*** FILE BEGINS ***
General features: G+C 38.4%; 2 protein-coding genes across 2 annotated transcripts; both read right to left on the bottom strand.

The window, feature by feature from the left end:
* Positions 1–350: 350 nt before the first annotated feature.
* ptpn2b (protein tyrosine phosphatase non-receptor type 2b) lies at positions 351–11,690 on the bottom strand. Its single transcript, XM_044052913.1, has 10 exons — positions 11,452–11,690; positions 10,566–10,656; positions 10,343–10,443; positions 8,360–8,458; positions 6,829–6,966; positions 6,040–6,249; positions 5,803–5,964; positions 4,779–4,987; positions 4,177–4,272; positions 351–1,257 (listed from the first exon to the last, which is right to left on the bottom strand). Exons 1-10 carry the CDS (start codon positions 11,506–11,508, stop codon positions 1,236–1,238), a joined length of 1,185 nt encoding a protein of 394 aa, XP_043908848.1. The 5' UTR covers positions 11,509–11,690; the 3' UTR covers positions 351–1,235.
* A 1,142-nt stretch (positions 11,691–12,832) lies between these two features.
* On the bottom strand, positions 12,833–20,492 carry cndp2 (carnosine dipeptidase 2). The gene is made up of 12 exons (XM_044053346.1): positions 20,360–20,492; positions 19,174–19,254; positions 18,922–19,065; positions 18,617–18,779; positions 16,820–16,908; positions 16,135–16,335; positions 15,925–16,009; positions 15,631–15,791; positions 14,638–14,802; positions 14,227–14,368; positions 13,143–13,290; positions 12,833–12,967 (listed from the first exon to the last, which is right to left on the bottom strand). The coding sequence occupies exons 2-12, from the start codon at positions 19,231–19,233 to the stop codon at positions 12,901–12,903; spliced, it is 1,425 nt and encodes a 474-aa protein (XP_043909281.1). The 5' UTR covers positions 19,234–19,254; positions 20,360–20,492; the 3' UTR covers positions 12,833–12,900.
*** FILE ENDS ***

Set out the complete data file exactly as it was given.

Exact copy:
General features: G+C 38.4%; 2 protein-coding genes across 2 annotated transcripts; both read right to left on the bottom strand.

The window, feature by feature from the left end:
* Positions 1–350: 350 nt before the first annotated feature.
* ptpn2b (protein tyrosine phosphatase non-receptor type 2b) lies at positions 351–11,690 on the bottom strand. Its single transcript, XM_044052913.1, has 10 exons — positions 11,452–11,690; positions 10,566–10,656; positions 10,343–10,443; positions 8,360–8,458; positions 6,829–6,966; positions 6,040–6,249; positions 5,803–5,964; positions 4,779–4,987; positions 4,177–4,272; positions 351–1,257 (listed from the first exon to the last, which is right to left on the bottom strand). Exons 1-10 carry the CDS (start codon positions 11,506–11,508, stop codon positions 1,236–1,238), a joined length of 1,185 nt encoding a protein of 394 aa, XP_043908848.1. The 5' UTR covers positions 11,509–11,690; the 3' UTR covers positions 351–1,235.
* A 1,142-nt stretch (positions 11,691–12,832) lies between these two features.
* On the bottom strand, positions 12,833–20,492 carry cndp2 (carnosine dipeptidase 2). The gene is made up of 12 exons (XM_044053346.1): positions 20,360–20,492; positions 19,174–19,254; positions 18,922–19,065; positions 18,617–18,779; positions 16,820–16,908; positions 16,135–16,335; positions 15,925–16,009; positions 15,631–15,791; positions 14,638–14,802; positions 14,227–14,368; positions 13,143–13,290; positions 12,833–12,967 (listed from the first exon to the last, which is right to left on the bottom strand). The coding sequence occupies exons 2-12, from the start codon at positions 19,231–19,233 to the stop codon at positions 12,901–12,903; spliced, it is 1,425 nt and encodes a 474-aa protein (XP_043909281.1). The 5' UTR covers positions 19,234–19,254; positions 20,360–20,492; the 3' UTR covers positions 12,833–12,900.